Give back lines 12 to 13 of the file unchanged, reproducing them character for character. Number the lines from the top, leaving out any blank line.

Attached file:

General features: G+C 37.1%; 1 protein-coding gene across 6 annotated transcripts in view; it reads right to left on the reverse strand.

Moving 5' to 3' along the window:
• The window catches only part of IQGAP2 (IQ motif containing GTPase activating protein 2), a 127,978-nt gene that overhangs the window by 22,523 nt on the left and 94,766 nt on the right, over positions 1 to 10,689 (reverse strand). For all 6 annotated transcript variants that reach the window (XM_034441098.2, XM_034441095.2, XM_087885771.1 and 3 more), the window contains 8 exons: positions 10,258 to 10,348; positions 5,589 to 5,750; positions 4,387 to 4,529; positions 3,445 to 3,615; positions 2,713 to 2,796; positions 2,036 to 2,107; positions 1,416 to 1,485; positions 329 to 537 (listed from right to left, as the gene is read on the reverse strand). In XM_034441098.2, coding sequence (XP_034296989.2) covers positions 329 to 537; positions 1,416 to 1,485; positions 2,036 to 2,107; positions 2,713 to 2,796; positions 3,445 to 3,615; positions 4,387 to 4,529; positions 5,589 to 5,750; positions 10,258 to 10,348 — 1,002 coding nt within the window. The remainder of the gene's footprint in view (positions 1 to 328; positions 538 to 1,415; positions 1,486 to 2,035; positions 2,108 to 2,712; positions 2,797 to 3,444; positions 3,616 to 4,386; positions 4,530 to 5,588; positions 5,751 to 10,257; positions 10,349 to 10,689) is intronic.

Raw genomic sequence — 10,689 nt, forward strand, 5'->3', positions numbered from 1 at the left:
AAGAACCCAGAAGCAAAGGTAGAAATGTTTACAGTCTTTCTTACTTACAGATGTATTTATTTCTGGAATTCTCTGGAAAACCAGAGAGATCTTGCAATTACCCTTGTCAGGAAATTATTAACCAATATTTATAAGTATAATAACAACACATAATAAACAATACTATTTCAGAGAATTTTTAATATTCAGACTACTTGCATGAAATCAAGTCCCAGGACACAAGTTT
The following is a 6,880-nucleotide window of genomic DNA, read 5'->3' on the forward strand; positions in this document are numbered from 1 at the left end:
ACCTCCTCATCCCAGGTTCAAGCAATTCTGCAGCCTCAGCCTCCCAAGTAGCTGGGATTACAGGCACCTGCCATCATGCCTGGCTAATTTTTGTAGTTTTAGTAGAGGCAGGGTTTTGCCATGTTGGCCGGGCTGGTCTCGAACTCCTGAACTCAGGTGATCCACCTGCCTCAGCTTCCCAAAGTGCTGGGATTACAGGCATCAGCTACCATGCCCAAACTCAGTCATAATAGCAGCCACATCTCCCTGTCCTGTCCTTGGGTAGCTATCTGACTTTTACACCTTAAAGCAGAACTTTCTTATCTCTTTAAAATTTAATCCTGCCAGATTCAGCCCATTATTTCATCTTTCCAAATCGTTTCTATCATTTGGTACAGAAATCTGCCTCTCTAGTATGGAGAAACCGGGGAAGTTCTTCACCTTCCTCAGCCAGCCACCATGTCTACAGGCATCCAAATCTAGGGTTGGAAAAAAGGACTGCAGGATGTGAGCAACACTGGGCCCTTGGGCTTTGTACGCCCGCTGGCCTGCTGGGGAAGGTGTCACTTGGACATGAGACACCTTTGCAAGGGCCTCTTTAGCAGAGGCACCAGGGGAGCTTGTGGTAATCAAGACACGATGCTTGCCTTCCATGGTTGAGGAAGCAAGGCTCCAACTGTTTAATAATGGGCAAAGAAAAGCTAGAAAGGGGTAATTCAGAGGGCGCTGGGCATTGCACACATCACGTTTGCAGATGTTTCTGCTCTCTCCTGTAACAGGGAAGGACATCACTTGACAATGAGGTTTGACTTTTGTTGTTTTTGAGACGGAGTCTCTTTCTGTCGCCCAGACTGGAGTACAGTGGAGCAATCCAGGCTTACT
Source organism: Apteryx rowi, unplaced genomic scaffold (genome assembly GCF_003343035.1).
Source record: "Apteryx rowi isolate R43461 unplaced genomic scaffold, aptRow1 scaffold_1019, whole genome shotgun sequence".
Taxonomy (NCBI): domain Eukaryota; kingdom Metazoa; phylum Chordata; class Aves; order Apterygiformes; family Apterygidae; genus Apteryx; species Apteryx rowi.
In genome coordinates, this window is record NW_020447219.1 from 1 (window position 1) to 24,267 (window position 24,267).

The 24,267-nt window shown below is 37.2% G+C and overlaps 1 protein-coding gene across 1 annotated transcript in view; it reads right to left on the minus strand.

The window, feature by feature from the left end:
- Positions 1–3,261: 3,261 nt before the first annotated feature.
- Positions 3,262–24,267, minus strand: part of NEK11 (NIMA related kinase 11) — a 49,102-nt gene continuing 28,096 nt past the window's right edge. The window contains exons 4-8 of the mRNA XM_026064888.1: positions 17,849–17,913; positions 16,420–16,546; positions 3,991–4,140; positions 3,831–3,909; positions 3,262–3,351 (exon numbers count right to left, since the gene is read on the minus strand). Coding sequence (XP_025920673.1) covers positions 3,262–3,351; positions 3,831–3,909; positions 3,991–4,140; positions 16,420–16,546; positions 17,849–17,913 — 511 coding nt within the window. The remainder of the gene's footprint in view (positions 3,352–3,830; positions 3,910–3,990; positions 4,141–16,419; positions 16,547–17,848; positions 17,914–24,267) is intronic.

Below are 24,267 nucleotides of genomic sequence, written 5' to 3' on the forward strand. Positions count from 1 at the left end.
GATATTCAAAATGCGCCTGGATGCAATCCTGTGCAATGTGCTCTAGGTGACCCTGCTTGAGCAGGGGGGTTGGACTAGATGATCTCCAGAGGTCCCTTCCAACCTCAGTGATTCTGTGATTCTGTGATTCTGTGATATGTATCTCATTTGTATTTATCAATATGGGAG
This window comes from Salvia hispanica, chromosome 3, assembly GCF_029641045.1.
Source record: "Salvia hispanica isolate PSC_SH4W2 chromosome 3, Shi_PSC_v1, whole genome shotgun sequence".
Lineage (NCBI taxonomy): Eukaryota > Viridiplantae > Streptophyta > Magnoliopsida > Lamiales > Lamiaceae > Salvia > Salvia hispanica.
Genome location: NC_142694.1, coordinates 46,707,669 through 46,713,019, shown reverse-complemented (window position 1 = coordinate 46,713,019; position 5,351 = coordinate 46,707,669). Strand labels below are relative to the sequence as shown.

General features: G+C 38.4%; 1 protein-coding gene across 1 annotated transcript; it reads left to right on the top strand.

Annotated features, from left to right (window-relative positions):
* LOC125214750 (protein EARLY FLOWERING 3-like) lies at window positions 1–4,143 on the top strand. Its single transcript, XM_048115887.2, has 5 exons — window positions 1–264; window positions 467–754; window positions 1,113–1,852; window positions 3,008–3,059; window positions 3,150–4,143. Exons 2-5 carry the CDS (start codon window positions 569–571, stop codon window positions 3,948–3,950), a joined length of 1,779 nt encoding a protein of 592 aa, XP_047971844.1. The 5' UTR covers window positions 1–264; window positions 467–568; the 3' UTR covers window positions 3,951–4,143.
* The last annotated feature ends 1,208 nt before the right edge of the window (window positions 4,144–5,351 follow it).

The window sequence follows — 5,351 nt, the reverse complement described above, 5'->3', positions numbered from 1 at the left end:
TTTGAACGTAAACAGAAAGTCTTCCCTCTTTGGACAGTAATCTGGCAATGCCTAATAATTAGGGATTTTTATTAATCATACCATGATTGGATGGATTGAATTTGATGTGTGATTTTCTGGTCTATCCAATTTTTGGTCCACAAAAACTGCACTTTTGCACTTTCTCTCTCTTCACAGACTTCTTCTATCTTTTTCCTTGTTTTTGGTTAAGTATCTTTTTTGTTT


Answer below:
The 24,267-nt window shown below is 37.2% G+C and overlaps 1 protein-coding gene across 1 annotated transcript in view; it reads right to left on the minus strand.

The window, feature by feature from the left end: